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Planning Board Endorses Bayfront Zoning Changes


Planning Board Endorses Bayfront Zoning Changes

Planning Board Endorses Bayfront Zoning Changes

The original article by David Conway appeared in the Observer on October 29, 2020

The Planning Board voted unanimously Oct. 21 to recommend approval of a series of zoning text amendments written to facilitate phase one of The Bay Sarasota park project.

If adopted, the zoning code changes would create new citywide regulations pertaining to the construction of civic boardwalks and piers, an amenity prominently featured in the city’s plan to redevelop more than 50 acres surrounding Van Wezel Performing Arts Hall. The amendments also include new provisions related to special events.

The proposed amendments come from The Bay Park Conservancy, the group formed to oversee the implementation of the master plan the city adopted for the bayfront in 2017. Phase one is planned for 10 acres north of Boulevard of the Arts.

Bill Waddill, The Bay’s chief implementation officer, characterized the changes as procedural in nature. Previously, the city’s zoning code did not have any regulations related to boardwalks or piers, so something new had to be added. The amendments related to special events were designed to update the code to reflect the permitting process the city already uses, Waddill said.

The proposed zoning text amendments drew opposition from residents of the Condo on the Bay building at 888 and 988 Boulevard of the Arts, just south of the bayfront site. At the Planning Board meeting, attorney Robert Lincoln spoke on behalf of three Condo on the Bay resident associations, raising a series of objections.

Lincoln said the design and environmental standards proposed for boardwalks and piers were insufficient as written. He said the lack of specific metrics in the code governing the development of a boardwalk invited fights over subjective aspects of future proposals.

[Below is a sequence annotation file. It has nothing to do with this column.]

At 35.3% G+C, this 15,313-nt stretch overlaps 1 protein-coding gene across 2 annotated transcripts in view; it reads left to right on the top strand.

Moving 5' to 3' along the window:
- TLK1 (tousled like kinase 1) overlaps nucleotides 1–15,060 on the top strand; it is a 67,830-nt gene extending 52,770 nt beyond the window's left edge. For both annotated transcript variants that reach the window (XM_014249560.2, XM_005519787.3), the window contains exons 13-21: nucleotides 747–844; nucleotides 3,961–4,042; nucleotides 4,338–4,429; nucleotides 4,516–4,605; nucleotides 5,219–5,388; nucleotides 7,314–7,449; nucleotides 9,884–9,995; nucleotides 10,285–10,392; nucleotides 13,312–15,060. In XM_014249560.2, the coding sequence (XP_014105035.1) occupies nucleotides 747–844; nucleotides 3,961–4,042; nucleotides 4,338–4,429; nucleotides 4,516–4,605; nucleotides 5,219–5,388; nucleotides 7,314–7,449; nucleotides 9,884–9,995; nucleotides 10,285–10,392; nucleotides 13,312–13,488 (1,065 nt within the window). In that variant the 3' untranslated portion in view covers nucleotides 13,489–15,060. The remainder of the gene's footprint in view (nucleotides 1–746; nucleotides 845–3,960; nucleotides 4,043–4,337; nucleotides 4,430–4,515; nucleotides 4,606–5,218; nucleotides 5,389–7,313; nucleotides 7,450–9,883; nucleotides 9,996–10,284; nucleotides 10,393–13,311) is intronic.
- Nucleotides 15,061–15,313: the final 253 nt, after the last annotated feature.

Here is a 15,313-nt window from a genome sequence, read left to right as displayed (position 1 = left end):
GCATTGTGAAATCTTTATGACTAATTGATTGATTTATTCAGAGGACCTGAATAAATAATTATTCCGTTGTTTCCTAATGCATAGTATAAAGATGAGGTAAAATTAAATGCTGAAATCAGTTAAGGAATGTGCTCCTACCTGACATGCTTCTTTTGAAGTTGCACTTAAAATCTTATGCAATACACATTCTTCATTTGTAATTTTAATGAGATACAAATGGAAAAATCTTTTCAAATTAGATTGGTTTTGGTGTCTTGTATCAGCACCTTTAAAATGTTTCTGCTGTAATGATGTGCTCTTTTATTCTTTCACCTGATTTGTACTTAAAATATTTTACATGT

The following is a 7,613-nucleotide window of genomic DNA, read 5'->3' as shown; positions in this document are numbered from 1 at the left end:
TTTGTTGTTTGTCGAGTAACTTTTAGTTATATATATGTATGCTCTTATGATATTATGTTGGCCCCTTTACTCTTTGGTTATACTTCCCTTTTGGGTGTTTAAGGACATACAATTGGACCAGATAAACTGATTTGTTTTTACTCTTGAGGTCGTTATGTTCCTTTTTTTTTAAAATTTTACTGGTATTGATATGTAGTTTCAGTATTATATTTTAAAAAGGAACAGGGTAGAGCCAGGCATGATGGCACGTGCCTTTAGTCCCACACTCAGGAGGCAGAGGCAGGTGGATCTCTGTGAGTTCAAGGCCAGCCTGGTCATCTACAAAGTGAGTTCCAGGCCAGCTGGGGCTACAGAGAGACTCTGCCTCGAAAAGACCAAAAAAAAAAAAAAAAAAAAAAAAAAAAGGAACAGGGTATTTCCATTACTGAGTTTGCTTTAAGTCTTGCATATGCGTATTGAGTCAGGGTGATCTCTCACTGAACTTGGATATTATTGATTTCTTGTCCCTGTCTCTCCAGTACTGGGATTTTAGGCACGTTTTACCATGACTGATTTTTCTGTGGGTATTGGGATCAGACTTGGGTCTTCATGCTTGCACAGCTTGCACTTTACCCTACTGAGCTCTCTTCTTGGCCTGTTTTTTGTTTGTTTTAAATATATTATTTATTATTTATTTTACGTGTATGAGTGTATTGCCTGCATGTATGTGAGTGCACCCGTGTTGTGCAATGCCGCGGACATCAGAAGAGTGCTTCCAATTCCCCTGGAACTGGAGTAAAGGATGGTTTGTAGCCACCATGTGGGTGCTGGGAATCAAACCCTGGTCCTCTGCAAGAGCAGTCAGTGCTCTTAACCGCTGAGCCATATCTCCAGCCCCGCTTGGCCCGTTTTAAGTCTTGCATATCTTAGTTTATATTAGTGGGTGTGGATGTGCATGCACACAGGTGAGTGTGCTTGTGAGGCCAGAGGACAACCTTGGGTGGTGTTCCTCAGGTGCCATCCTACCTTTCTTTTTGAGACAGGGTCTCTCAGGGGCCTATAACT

Waddill said that because civic boardwalks and piers are not common structures, The Bay thought it made sense to build more flexibility into the code — especially because The Bay’s plans call for a variety of boardwalk and pier structures on the site.

Lincoln also raised concern about the lack of specificity regarding plans for special events on the park property. The Bay has said it intends for the phase one park site to serve as an opportunity to experiment with event programing to better assess what the community is interested in seeing there. Waddill said more concrete plans for events are still to be determined and subject to public input and the city’s permitting process.

Lincoln suggested that the events planned for the bayfront site represented an atypical use of park property that warranted higher scrutiny and more opportunity for public input from nearby residents. He said that unusually large events or events planned on a recurring basis throughout the year could potentially create problems for neighboring properties, especially depending on how the city and The Bay planned to handle such logistics as parking. As a result, he asked the city to require The Bay to obtain a separate major conditional use permit for the aspects of the park designed to accommodate events.

“It doesn’t matter how well the staff processes those special events permits,” Lincoln said. “It’s going to have a different impact.”

The Planning Board voted 5-0 in favor of The Bay’s proposed language for the zoning text amendments. The board also recommended the city explore the possibility of giving a higher level of consideration to events above certain size and frequency thresholds.

Waddill said The Bay is willing to discuss adjustments to events regulations for the property but believed the city already handles special events well. In response to Lincoln’s broad call for more scrutiny and oversight of The Bay plans, Waddill said the group is already going through a more intensive review than any other project in the city, despite already earning the commission’s endorsement and broad community support for the bayfront master plan.

“This is by far the most thorough process we’ve ever gone through to get from a master plan to phase one of a park built,” Waddill said. “We stand by the process.”

Waddill said the City Commission is scheduled to discuss the zoning text amendments at its Nov. 16 meeting. If the city adopts the amendments, officials will move on to consideration of the proposed site plan for phase one of The Bay project.

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